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Immigration, Refugee Resettlement and Rogers Park – Part Two


 

Cumar and Axlam – New Beginnings and the Challenges Ahead

The Road to Nairobi

 
Cumar and Axlam (not their real names) board a bus from Dadaab refugee camp to Nairobi, Kenya. The date is February 10, 2017, one day after a three-judge panel in the Ninth Circuit Court of Appeals in San Francisco stayed the Trump administration’s immigration ban, finding that it was probably unconstitutional.
Despite having lived all or most of their lives in Kenya, this would mark Cumar and Axlam’s first visit to the Kenyan capital, a city that they had not previously been allowed to visit. If all went as planned, Nairobi would just be a brief stop on a much longer journey across the great Atlantic Ocean to America. America – as much a concept as a place – the culmination of a dream that millions share, but few can ever attain.
 
But, as Cumar and Axlam traveled through the Kenyan countryside to the capital, where they would land was far from certain. Just days before they got on the bus, they were told that their immigration status to the United States had been put on hold, pending the outcome of the Trump administration’s efforts to temporarily ban immigration and refugee resettlement – a ban that would be permanent for seven majority Muslim countries, including Somalia. The justification for the ban was that the vetting process was not sufficiently “extreme.” The reality is that refugees are put through what can only be described as an extremely rigorous vetting process that can last years and involve extensive interviews and background checks.
 
And so it was that Cumar and Axlam found themselves in the middle of the Maelstrom that the immigration ban had unleashed. Although Cumar had never set foot in Somalia, in the eyes of the law, he and his wife were both Somali. As such, both were subject to the ban should it be upheld by the courts. If this happened, Cumar and Axlam both knew that they would not realize their American dream for the foreseeable future.
 
For all these reasons, the bus ride to Nairobi was both exciting and nerve-wracking. They both knew full well that their journey to America could end before it ever began. As they boarded that bus to Nairobi, they could not know if they would board a plane to America… or a bus back to Dadaab.
 
Whatever the risks – whatever the odds – they had to move forward. They had worked too hard and dreamed too long of this day. To give up now would be worse than failure. So, with just a few personal possessions, they set their sights on Nairobi where they would still need to pass a medical examination and go through an orientation program to their new lives in America, the two final steps required before resettlement in the United States could occur.

On To America

Fortunately for Cumar and Axlam, the February 9th ruling proved to be decisive. President Trump decided not to appeal this ruling to the Supreme Court, perhaps sensing that his legal standing was uncertain. Instead, the President opted to issue a revised Executive Order in which he once again tried to temporarily bad immigration and refugee resettlement. While this version was not as harsh as the first one, it nevertheless raised many of the same constitutional concerns. Like the earlier version, this second attempt was stayed by the federal courts, and immigration and refugee resettlement could continue as before.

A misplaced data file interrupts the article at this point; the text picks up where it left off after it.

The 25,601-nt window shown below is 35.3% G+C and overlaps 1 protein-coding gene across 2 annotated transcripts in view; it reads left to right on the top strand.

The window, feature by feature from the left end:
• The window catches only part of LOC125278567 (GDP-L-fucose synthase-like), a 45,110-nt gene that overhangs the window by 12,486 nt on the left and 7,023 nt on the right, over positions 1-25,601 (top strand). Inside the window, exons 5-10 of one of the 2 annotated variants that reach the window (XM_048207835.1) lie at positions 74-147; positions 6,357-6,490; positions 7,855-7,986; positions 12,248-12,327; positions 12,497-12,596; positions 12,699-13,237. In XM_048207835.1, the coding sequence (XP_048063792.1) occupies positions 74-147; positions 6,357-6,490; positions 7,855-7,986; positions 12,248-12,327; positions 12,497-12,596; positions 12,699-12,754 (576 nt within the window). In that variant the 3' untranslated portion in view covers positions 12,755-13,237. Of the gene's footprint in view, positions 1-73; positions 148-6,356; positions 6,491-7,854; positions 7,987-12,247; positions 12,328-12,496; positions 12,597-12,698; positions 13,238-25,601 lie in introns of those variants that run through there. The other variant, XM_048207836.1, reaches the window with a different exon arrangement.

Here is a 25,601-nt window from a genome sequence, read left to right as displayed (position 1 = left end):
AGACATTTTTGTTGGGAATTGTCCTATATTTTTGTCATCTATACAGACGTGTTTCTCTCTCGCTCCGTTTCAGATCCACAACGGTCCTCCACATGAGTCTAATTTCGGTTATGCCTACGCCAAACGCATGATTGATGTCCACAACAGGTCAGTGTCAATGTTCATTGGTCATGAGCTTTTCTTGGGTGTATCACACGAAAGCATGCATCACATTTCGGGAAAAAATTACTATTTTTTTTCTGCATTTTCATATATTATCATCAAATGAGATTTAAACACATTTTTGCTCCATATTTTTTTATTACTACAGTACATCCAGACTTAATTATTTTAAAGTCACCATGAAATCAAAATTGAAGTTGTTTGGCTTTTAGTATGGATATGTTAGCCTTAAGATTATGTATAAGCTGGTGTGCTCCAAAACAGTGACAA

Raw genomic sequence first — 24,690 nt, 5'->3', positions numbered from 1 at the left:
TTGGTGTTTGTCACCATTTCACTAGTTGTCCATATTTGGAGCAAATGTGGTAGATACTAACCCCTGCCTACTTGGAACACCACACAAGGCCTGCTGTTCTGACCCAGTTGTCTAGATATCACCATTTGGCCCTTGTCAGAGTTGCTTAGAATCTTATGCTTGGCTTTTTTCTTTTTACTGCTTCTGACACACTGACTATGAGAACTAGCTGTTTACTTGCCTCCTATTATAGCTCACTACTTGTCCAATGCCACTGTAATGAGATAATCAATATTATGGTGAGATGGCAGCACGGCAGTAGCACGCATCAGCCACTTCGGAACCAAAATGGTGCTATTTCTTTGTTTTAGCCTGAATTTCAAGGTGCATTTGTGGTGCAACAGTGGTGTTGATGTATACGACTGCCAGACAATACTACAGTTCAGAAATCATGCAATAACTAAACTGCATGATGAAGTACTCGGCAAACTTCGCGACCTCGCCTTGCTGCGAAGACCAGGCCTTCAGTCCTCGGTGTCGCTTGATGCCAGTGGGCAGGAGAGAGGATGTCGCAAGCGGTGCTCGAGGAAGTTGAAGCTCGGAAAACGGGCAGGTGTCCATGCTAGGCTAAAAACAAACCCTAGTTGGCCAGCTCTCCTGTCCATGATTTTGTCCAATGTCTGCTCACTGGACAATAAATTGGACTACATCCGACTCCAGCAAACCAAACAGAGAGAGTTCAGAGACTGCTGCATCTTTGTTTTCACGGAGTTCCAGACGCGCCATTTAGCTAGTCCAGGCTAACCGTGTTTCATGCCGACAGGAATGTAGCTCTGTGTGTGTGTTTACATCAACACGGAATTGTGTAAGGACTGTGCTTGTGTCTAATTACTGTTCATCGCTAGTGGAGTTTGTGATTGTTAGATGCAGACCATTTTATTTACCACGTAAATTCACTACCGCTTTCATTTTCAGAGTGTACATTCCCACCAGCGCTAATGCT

This second attempt at a travel ban occurred after Cumar and Axlam had successfully entered the United States. Having completed their medical exams and orientation class, they were allowed to leave Nairobi on February 13, flying first to Dubai and then on to Chicago. They arrived at O’Hare on the 15th. With their paperwork in order and RefugeeOne personnel waiting for them in the terminal, they were able to get through Immigration and Naturalization without further difficulties.
 
Let’s pause for a minute to imagine how it must have felt when Cumar and Axlam walked through the electronic doors just beyond baggage claim and out onto the concourse of the airport. Perhaps for the first time, they realized that they were now safely beyond the endless barriers and impediments that they had had to endure just to be allowed to set foot on American soil.
 
But imagine also the feeling of having succeeded at one “mission impossible,” only to find yourself at the beginning of a new one. Cumar and Axlam had some English skills (Cumar more than Axlam). They had strong advocates and mentors through RefugeeOne, and some limited government support for their first few months in their new country.
 
But, walking out onto that O’Hare Concourse, the hurdles that they would still have to overcome must have felt incredibly daunting. In a few short months, they needed to learn to function in a new language, a new culture, a new country and a new climate – remember, they arrived from Africa IN FEBRUARY! They would have to find jobs sufficient to pay rent and buy food. While the resettlement program run by RefugeeOne provides support for refugees until families become self-sufficient, the expectation is that self-sufficiency will happen within six months of arrival! After that, refugees are expected to find their own way in their adopted country.
 
Now imagine the situation in reverse. Imagine arriving in Nairobi from Chicago – having to learn Swahili, find a job and earn a living in Kenya. It seems impossible – yet this is exactly what refugees to this country are expected to do. It is nothing short of remarkable how quickly most of them succeed at this task.
 
Adding to the stress, Cumar and Axlam had left behind the only homes they had ever known, and all of their family members. Although they had a new apartment waiting for them, they had never seen it, did not know where it was, and knew next to nothing about the neighborhood and the city in which they were about to start their new lives.
 
This is what it’s like for refugees when they arrive in America. Cumar and Axlam actually had an easier time than many. They had not lived through the worst of the Somali civil war. They were able to get a high school education in Kenya, and they usually had enough to eat through the efforts of relief programs and foreign aid. Many refugees have suffered through all manner of traumas from wars to political repression to famine. Regardless of the hardships refugees have faced, once they arrive in the United States, they are expected to learn English, find jobs and integrate with society, a daunting task under the best of circumstances.

Rogers Park, Port of Entry